FDA to Hold Hearing on Food Dyes, Children's Behavior
Statement of CSPI Executive Director Michael F. Jacobson
December 1, 2010
The news that the Food and Drug Administration, in response to CSPI’s 2008 petition, will convene an advisory committee meeting to discuss the link between food dyes and children’s behavior is welcome and overdue. Yellow 5, Red 40, and other commonly used food dyes have long been shown in numerous clinical studies to impair children’s behavior. But for years, FDA—which actually commissioned one of the first controlled studies—dismissed the mounting evidence against the dyes.
The continued use of synthetic food dyes is hardly worth the risk. What’s the benefit? Junk food that’s even more appealing to children than it already is? Why, when we’re medicating so many children for hyperactivity, would we let food manufacturers worsen some children’s problems? Behavioral problems aside, animal studies indicating that dyes pose a cancer risk provide another reason for banning those chemicals.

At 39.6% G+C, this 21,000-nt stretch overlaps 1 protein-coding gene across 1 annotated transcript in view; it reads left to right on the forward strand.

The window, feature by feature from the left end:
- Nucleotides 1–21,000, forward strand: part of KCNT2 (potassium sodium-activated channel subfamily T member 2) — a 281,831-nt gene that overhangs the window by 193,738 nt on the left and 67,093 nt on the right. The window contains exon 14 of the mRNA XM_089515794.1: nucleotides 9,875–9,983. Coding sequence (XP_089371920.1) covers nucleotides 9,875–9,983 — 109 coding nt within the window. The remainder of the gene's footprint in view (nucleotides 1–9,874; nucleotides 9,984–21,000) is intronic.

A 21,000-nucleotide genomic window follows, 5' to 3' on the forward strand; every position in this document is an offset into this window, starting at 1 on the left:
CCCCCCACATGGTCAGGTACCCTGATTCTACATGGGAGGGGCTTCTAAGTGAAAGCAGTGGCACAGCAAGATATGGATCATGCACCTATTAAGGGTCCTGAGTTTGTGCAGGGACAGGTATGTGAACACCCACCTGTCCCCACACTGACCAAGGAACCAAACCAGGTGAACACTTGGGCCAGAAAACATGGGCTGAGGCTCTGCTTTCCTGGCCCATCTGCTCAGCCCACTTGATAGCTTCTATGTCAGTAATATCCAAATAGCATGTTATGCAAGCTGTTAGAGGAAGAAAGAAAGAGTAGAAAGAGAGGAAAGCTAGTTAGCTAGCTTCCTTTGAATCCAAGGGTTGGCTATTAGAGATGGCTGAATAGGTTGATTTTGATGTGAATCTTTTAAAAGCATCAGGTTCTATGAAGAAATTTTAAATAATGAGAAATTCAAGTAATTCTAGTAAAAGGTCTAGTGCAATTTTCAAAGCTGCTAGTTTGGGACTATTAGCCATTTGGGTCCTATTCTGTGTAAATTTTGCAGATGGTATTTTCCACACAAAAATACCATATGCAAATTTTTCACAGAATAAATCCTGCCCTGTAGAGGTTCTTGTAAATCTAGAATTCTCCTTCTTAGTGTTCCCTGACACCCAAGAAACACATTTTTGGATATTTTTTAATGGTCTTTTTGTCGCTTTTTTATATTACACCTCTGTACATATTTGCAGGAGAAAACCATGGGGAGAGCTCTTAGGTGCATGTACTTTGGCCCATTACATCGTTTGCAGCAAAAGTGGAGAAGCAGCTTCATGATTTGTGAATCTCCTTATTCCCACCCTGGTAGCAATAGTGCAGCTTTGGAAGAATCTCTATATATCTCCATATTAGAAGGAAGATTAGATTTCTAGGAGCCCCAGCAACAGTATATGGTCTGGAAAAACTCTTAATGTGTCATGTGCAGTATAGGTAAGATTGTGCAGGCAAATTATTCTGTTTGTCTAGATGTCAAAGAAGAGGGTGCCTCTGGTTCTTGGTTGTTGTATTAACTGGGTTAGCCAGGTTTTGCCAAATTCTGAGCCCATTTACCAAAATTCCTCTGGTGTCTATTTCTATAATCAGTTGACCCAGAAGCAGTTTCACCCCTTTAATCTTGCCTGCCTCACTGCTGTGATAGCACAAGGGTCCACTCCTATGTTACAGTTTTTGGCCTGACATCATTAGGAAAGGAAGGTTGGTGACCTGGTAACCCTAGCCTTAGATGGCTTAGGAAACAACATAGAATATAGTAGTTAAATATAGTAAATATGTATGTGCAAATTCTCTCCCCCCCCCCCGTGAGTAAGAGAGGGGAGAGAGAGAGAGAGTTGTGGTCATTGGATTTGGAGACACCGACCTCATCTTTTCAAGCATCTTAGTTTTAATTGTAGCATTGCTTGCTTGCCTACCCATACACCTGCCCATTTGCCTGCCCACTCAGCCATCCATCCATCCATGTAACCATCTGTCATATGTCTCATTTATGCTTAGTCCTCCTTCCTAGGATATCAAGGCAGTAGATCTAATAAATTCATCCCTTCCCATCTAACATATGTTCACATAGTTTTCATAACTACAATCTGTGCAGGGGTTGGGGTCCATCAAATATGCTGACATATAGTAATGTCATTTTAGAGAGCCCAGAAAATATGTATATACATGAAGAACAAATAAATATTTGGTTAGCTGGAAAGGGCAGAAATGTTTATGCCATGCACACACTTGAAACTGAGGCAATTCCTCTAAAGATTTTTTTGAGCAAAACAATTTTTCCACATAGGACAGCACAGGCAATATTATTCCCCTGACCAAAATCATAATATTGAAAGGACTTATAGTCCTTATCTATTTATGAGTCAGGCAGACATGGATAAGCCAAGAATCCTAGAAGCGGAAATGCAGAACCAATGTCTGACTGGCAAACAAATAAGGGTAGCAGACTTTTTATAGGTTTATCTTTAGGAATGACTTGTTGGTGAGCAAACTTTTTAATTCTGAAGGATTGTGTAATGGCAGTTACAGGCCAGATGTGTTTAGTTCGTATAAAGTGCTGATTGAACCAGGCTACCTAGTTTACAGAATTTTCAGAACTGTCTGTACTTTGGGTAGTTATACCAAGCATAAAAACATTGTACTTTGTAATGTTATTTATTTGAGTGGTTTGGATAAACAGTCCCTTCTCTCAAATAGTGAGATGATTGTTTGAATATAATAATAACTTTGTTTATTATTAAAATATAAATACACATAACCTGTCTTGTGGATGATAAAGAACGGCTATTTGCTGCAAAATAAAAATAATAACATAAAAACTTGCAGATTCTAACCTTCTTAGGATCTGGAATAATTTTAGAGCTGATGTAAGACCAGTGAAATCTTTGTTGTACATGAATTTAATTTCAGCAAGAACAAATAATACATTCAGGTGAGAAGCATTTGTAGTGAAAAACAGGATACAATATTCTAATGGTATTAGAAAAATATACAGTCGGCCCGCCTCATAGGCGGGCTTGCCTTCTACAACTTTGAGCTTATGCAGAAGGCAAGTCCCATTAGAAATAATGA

Photo Credit: CSPI
Nutri-Grain bars sold in Britain contain natural colorings, like beetroot red, but the same product sold in the United States uses Red 40 and other synthetic dyes.
Fortunately, a few companies are adopting smarter policies even in the absence of government action. Starbucks does not permit dyes in any of its beverages or pastries, NECCO has switched to safer natural colorings for its famous Wafers, and Frito-Lay is testing dye-free snack foods.
Food safety officials in Europe have moved much more quickly to protect children from artificial dyes. The British government has urged companies to stop using most dyes, and the European Union requires a warning notice on most dyed foods. As a consequence, Kellogg, Kraft, McDonald’s, and other American companies that do business in Europe use safe, natural colorings there—but harmful, synthetic petrochemicals here. I hope that the FDA’s March meeting portends the end of artificially dyed foods in the United States.